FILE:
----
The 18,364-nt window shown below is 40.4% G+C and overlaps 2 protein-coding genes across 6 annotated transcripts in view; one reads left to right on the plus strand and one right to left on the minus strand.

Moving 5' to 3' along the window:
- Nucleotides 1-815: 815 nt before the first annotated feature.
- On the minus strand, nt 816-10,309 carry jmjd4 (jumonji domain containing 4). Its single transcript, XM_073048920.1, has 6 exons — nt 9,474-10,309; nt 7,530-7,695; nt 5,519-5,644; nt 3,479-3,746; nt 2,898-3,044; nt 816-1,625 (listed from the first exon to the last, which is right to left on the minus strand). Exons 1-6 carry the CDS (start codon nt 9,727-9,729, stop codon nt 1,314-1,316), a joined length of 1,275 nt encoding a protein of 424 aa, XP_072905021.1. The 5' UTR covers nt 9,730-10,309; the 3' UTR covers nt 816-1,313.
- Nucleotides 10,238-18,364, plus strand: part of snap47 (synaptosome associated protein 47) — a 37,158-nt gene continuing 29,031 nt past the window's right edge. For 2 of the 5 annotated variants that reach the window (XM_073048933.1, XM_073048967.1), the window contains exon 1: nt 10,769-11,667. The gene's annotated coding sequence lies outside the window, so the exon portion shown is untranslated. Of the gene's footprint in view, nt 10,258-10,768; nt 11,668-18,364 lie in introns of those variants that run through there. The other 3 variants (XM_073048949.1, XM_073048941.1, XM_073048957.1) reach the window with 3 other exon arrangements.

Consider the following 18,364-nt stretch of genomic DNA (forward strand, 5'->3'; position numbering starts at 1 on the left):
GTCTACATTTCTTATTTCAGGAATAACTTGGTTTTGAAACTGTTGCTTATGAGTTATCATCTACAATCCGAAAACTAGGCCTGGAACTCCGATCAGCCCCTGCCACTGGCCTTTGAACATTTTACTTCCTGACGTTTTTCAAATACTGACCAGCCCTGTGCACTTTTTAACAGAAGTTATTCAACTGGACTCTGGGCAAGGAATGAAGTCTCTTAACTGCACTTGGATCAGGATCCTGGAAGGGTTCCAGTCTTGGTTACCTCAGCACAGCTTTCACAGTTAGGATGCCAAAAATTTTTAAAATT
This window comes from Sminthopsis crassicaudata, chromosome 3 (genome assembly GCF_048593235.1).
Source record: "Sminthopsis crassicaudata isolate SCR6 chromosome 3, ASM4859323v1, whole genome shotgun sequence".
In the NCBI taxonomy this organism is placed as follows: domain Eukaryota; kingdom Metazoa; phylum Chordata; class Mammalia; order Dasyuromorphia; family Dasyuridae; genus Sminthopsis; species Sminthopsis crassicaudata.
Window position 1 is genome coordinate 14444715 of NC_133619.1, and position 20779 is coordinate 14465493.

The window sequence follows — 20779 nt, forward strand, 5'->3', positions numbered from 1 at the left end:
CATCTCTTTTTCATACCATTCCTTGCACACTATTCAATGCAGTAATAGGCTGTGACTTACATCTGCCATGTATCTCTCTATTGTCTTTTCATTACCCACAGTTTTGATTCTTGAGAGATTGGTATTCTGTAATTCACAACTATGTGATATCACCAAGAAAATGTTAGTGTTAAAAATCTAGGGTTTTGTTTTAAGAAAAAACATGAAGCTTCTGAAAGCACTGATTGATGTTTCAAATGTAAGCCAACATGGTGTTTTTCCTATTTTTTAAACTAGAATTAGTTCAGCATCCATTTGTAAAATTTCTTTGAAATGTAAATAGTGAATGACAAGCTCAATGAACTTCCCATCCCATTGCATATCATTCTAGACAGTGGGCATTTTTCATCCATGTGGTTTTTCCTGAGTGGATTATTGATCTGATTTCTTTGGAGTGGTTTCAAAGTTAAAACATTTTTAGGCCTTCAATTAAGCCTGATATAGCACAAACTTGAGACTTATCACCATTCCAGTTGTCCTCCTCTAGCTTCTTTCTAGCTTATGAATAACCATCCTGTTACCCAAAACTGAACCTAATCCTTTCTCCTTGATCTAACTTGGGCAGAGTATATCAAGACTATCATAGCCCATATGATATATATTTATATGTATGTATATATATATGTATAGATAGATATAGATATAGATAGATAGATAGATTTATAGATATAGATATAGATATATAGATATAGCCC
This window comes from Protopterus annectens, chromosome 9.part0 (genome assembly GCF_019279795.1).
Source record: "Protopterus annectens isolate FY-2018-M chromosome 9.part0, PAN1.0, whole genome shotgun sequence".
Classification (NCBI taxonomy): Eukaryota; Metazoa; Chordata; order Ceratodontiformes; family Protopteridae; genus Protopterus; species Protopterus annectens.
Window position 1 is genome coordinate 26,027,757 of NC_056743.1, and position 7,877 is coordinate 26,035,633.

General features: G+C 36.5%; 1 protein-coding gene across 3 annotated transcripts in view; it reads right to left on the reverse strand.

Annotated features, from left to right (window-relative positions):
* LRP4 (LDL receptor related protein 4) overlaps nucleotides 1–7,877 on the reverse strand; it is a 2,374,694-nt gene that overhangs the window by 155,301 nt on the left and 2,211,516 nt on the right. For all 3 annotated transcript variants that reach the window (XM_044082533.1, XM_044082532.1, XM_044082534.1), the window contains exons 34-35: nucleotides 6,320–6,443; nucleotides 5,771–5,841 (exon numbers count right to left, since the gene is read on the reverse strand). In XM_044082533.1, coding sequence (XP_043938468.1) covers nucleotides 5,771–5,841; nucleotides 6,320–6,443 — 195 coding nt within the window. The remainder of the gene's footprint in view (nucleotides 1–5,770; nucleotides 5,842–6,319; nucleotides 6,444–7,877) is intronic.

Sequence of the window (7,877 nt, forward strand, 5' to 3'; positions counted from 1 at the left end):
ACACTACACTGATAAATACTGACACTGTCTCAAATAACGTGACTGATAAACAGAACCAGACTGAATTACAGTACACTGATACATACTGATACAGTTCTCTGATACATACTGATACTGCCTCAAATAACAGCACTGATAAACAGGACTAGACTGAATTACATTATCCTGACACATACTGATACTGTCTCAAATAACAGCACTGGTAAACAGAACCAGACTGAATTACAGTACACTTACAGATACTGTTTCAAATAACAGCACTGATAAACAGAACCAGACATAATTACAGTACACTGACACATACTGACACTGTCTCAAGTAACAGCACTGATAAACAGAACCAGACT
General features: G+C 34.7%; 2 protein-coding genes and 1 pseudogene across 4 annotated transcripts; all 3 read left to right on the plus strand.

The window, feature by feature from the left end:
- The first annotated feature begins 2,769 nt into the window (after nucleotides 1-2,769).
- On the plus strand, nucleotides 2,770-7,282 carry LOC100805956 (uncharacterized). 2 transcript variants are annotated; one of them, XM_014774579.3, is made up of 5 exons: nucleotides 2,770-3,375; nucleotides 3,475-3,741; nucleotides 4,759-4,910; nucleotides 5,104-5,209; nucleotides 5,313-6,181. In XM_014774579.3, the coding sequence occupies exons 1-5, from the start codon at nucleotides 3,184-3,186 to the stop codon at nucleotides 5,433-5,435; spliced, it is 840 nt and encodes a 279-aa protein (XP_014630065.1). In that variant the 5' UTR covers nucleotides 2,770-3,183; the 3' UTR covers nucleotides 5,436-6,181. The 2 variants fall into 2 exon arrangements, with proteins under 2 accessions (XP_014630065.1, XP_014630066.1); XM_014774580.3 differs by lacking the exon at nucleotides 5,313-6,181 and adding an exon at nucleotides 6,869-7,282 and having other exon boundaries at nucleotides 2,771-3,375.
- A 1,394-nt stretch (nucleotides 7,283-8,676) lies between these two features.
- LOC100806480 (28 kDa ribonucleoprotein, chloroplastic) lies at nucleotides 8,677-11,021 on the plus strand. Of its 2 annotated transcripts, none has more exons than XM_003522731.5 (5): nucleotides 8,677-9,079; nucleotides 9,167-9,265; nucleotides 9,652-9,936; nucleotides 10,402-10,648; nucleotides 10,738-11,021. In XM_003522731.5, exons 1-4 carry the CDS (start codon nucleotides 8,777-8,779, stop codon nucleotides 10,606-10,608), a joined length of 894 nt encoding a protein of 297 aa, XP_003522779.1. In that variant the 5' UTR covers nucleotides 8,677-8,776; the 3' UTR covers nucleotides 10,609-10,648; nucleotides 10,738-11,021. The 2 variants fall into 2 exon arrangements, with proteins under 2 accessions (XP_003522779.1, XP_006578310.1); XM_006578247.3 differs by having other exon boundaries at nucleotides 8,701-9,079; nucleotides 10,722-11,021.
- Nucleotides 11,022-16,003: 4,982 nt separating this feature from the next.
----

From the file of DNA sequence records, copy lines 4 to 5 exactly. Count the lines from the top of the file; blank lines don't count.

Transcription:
- On the minus strand, nt 816-10,309 carry jmjd4 (jumonji domain containing 4). Its single transcript, XM_073048920.1, has 6 exons — nt 9,474-10,309; nt 7,530-7,695; nt 5,519-5,644; nt 3,479-3,746; nt 2,898-3,044; nt 816-1,625 (listed from the first exon to the last, which is right to left on the minus strand). Exons 1-6 carry the CDS (start codon nt 9,727-9,729, stop codon nt 1,314-1,316), a joined length of 1,275 nt encoding a protein of 424 aa, XP_072905021.1. The 5' UTR covers nt 9,730-10,309; the 3' UTR covers nt 816-1,313.
- Nucleotides 10,238-18,364, plus strand: part of snap47 (synaptosome associated protein 47) — a 37,158-nt gene continuing 29,031 nt past the window's right edge. For 2 of the 5 annotated variants that reach the window (XM_073048933.1, XM_073048967.1), the window contains exon 1: nt 10,769-11,667. The gene's annotated coding sequence lies outside the window, so the exon portion shown is untranslated. Of the gene's footprint in view, nt 10,258-10,768; nt 11,668-18,364 lie in introns of those variants that run through there. The other 3 variants (XM_073048949.1, XM_073048941.1, XM_073048957.1) reach the window with 3 other exon arrangements.